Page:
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Picture: 123RF/ Pop Nukoonrat
Picture: 123RF/ Pop Nukoonrat

The government will require winners of SA’s recent multibillion-rand broadband spectrum auction to zero-rate all mobile content provided by public benefit organisations, a development to enable people to download education, health and welfare resources on their own phones at no charge.

The measures, contained in the licence requirements published before the long-awaited auction, expand on conditions attached to the temporary spectrum awarded to telecommunications operators during the national state of disaster obliging them to zero-rate local websites providing educational material or Covid-19-related health information. The websites of more than 1,000 institutions were zero-rated in this way.

“It’s a major breakthrough,” said David Harrison, CEO of the DG Murray Trust, which has lobbied the government for years to zero-rate websites of public benefit organisations.

“The disaster regulations paved the way and showed what could be done,” he said.

The new licence conditions build on existing social benefit requirements for licensees that oblige them to connect thousands of public service institutions such as schools and police stations to the internet.

Zero-rated websites with content that people can download at no cost on their own cellphones are important, because many people cannot access the free internet services provided at schools, libraries and other public institutions, said Harrison. “Cellphones are an incredible way of overcoming the digital divide. For the huge number of young people who are not in education, employment or training, this is the means to get information into their hands”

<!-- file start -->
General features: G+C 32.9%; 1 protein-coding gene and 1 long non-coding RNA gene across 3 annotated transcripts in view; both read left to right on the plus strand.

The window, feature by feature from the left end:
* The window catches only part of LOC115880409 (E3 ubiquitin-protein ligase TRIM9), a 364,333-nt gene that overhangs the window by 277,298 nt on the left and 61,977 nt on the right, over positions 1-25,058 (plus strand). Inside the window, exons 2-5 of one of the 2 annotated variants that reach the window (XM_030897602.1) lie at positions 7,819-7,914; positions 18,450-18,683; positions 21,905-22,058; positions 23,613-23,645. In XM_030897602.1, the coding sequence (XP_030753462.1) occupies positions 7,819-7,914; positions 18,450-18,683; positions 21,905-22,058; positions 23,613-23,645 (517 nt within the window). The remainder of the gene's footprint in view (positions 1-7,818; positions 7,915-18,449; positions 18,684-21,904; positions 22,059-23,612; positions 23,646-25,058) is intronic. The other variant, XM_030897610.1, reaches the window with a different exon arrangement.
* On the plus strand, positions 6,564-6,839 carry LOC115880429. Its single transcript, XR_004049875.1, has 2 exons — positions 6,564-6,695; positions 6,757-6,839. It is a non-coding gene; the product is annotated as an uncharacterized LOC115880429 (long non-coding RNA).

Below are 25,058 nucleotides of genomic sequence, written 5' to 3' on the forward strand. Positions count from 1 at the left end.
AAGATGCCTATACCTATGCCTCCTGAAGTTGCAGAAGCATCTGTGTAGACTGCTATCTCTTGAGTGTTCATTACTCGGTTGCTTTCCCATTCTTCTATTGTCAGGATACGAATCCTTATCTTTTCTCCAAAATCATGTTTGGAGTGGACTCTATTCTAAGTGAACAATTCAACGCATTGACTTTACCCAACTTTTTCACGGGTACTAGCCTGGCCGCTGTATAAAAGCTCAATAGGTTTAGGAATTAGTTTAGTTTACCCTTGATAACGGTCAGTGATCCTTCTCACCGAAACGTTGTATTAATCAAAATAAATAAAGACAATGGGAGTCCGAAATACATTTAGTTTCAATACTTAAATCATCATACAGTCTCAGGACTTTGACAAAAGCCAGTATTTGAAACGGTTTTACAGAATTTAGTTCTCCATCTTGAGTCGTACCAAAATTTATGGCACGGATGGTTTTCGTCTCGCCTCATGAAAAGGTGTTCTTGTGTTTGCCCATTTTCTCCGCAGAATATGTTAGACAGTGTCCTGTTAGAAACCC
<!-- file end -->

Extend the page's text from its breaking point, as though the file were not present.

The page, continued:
Yetu Infotech Collective spokesperson Mark Weinberg welcomed the decision to zero-rate the content provided by public benefit organisations.

“It means that at least some of the benefits of the internet will become universally available, and that will contribute very positively to our democracy and our economy,” he said.

The government raised R14.4bn with the spectrum auction, which saw the lion’s share of the bandwidth awarded to network giants MTN and Vodacom, with smaller allocations to Telkom, Rain, Cell C and Liquid Intelligent Technologies.

The auction has been a key aspect of President Cyril Ramaphosa’s reform agenda, which aims to make it easier and cheaper to do business and tackle unemployment.

MTN executive for corporate affairs Jacqui O’Sullivan said it had proved hard to manage fraud, particularly for cloud-based URLs. “This is something we actively manage to ensure the fraudulent actions of a tiny minority is not to the detriment of the majority that use the service in a responsible way,” she said.

Details of the social benefit requirements of the new licensees had yet to be provided by the telecommunications regulator, she said.

“The ITA (invitation to apply) indicates on a high level what the licence conditions will be, but we don’t have the detailed obligations. It is worth noting the obligations will be split between operators, so (for example) we don’t yet know how many schools we will be required to connect,” she said.

A Vodacom spokesperson said the company would engage further with the Independent Communications Authority of SA (Icasa) on the spectrum licence obligations related to zero-rated content provided by public benefit organisations.

“As matters stand, we are encouraged by the fact that Icasa has taken cognisance of the various concerns of all spectrum licensees regarding the widespread abuse of these zero-rated services, as well as Icasa’s commitment to work closely with licensees to mitigate such abuse,” the spokesperson said.

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